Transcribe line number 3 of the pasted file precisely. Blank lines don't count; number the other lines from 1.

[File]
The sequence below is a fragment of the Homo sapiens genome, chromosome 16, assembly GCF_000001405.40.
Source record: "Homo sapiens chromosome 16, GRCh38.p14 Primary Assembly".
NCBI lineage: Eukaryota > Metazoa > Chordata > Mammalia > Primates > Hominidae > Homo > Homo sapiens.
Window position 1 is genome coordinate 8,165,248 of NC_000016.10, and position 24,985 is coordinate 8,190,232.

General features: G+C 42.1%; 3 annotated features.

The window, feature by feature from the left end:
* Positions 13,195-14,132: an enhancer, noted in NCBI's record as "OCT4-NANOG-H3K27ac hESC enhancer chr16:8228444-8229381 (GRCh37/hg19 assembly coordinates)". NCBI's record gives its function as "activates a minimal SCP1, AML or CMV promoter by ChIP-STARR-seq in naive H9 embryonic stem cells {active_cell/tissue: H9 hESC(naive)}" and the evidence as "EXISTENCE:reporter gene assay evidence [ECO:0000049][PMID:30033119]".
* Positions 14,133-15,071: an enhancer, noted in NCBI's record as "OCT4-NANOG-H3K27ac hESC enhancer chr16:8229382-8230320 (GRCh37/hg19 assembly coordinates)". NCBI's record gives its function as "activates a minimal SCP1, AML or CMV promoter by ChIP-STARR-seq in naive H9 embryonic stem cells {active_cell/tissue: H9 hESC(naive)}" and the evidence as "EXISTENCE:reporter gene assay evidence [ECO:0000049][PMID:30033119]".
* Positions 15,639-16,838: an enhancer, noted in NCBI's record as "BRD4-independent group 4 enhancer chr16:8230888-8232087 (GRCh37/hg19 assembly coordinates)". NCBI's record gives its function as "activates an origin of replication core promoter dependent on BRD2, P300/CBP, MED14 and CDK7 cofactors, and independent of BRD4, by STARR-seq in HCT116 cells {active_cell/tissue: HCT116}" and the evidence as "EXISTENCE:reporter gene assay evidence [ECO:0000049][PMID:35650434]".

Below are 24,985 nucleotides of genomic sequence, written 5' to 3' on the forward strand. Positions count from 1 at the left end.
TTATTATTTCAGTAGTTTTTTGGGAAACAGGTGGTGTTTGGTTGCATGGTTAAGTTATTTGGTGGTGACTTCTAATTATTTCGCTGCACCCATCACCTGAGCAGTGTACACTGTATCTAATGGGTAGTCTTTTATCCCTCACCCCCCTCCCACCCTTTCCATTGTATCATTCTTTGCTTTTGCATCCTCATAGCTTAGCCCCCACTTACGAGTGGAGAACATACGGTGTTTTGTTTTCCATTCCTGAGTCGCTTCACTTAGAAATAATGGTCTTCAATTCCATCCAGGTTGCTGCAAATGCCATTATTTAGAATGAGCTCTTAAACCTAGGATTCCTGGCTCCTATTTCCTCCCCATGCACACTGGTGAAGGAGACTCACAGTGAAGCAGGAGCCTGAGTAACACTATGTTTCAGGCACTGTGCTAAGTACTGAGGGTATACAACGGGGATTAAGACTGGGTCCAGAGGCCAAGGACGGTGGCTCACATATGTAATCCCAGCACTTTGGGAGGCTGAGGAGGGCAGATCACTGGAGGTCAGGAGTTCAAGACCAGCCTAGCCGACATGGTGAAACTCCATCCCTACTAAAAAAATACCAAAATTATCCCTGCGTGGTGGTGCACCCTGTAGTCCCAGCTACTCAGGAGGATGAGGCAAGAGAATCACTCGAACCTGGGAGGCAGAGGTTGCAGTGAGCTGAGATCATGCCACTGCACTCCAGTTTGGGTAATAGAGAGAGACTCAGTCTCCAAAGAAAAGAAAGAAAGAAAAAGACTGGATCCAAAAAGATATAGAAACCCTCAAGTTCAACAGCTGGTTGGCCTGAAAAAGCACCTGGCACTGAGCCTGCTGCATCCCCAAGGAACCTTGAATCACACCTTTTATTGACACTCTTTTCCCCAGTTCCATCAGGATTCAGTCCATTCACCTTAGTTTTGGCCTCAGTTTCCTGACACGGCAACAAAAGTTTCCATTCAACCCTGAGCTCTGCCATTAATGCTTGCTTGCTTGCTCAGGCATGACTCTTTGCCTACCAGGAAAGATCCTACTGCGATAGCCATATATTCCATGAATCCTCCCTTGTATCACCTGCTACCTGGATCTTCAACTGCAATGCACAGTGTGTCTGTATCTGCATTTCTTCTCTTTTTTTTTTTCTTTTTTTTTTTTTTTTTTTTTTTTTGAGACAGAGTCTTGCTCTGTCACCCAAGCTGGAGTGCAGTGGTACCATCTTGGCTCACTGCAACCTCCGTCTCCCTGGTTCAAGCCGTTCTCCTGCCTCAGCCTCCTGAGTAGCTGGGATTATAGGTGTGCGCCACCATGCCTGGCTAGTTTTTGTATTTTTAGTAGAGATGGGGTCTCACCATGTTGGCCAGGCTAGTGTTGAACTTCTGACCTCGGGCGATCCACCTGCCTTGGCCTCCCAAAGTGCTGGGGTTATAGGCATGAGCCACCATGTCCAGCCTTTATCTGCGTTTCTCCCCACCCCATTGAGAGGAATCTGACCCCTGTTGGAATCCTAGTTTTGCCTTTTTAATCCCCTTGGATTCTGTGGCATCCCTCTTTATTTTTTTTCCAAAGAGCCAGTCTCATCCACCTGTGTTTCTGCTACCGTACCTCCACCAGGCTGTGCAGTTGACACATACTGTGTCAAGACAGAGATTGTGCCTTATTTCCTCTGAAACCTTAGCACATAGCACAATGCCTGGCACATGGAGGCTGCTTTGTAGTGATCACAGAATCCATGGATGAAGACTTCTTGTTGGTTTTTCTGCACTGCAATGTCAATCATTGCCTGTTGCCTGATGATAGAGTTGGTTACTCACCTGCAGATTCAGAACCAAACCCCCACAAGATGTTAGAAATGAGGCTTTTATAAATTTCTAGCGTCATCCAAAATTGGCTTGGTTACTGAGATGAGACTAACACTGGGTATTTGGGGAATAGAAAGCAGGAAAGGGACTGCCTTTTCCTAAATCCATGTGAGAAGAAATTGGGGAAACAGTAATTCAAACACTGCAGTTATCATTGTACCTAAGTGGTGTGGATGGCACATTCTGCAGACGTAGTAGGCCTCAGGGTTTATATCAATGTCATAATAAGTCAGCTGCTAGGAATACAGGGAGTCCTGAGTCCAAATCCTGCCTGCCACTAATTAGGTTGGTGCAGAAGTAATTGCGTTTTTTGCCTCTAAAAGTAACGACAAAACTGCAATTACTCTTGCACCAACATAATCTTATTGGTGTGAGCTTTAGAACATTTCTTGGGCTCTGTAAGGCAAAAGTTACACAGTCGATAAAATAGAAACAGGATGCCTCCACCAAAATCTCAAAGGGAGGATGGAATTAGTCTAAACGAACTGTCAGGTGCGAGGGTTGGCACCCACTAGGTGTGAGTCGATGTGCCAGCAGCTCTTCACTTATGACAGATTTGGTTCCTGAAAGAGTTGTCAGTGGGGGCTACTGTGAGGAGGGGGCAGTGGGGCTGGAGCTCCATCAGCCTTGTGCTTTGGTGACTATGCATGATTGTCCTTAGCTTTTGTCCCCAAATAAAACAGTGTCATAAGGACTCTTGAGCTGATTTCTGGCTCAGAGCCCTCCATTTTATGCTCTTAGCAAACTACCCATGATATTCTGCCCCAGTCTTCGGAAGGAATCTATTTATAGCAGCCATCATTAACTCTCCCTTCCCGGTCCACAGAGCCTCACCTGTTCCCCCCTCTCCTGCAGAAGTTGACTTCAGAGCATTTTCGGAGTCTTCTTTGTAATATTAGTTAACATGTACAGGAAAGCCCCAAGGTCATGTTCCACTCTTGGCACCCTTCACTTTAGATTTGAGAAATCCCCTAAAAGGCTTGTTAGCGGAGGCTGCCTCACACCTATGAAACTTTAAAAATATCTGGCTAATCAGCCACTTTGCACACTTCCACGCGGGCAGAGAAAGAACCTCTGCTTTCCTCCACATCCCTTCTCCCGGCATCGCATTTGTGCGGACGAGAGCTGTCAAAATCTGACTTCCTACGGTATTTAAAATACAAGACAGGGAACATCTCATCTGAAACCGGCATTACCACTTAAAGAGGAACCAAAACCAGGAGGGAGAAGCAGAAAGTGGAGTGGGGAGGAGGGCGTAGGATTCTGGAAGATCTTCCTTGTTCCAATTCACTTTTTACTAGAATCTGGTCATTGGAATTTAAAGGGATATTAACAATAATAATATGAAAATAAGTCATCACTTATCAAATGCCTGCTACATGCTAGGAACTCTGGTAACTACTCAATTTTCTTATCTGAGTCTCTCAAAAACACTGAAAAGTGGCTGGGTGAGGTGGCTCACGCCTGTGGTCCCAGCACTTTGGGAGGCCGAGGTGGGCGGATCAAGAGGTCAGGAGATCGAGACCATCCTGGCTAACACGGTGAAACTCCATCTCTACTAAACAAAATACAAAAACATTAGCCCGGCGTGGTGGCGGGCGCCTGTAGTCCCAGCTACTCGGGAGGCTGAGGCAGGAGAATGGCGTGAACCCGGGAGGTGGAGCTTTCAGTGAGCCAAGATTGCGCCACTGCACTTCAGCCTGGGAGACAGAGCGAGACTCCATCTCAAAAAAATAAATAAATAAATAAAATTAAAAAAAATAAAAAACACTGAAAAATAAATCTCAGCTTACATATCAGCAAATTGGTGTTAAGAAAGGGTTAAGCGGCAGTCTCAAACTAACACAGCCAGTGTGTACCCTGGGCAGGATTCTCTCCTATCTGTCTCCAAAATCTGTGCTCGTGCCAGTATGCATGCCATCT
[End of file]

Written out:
NCBI lineage: Eukaryota > Metazoa > Chordata > Mammalia > Primates > Hominidae > Homo > Homo sapiens.